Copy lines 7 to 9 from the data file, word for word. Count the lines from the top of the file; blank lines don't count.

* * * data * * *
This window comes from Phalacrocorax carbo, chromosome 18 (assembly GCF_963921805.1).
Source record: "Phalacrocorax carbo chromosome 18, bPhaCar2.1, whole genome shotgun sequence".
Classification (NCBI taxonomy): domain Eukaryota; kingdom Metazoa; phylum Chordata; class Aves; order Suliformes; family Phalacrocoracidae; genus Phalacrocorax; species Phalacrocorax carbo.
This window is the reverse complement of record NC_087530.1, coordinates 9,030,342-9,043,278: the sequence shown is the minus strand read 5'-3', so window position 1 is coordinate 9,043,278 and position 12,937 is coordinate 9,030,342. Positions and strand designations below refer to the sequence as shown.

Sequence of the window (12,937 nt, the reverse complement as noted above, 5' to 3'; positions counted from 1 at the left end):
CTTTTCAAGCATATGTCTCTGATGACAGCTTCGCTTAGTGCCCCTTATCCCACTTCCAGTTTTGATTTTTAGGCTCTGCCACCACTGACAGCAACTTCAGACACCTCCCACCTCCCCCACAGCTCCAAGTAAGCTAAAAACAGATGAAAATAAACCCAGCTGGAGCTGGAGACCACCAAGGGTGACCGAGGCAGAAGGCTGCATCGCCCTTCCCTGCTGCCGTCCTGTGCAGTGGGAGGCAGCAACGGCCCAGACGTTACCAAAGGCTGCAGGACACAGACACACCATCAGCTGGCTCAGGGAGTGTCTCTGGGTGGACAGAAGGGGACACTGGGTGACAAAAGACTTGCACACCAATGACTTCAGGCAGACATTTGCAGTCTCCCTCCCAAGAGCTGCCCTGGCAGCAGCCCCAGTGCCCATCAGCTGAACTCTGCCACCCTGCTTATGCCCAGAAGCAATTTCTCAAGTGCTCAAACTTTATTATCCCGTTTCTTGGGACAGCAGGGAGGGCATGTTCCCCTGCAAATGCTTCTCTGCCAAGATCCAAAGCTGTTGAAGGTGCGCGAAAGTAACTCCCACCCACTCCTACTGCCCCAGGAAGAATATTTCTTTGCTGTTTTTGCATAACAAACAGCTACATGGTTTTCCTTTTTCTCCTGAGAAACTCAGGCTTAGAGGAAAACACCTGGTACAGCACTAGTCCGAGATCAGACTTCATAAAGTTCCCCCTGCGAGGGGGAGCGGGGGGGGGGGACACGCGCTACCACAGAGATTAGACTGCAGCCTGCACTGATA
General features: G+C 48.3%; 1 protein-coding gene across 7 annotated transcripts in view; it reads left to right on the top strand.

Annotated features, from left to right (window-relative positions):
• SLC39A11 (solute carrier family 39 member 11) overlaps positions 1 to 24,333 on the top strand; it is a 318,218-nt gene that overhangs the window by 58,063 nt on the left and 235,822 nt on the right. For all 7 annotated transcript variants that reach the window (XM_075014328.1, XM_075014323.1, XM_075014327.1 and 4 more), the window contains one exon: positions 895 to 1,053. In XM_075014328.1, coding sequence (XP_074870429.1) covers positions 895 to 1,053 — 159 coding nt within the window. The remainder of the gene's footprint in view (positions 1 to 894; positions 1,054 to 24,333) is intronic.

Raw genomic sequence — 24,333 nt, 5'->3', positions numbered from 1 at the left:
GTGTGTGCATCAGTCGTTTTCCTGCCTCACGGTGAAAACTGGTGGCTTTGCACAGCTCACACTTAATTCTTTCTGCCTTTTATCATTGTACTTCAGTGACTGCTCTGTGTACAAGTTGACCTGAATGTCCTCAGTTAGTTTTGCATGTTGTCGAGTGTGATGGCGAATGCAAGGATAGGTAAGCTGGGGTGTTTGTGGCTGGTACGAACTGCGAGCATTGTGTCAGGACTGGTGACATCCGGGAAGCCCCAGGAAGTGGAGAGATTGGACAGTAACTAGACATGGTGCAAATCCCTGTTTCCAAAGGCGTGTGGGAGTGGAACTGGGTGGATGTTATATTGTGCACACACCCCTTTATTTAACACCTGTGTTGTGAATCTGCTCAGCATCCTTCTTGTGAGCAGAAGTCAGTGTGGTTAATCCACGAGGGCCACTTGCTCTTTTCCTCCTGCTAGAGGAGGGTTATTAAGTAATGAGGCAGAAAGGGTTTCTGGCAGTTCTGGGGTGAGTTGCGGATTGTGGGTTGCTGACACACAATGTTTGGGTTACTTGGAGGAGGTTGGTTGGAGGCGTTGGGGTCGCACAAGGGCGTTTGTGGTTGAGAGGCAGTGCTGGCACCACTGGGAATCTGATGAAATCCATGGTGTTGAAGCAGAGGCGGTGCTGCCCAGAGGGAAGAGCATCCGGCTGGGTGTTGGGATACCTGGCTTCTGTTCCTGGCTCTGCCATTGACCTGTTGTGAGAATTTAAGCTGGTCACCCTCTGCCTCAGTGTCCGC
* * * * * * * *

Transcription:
General features: G+C 48.3%; 1 protein-coding gene across 7 annotated transcripts in view; it reads left to right on the top strand.

Annotated features, from left to right (window-relative positions):
• SLC39A11 (solute carrier family 39 member 11) overlaps positions 1 to 24,333 on the top strand; it is a 318,218-nt gene that overhangs the window by 58,063 nt on the left and 235,822 nt on the right. For all 7 annotated transcript variants that reach the window (XM_075014328.1, XM_075014323.1, XM_075014327.1 and 4 more), the window contains one exon: positions 895 to 1,053. In XM_075014328.1, coding sequence (XP_074870429.1) covers positions 895 to 1,053 — 159 coding nt within the window. The remainder of the gene's footprint in view (positions 1 to 894; positions 1,054 to 24,333) is intronic.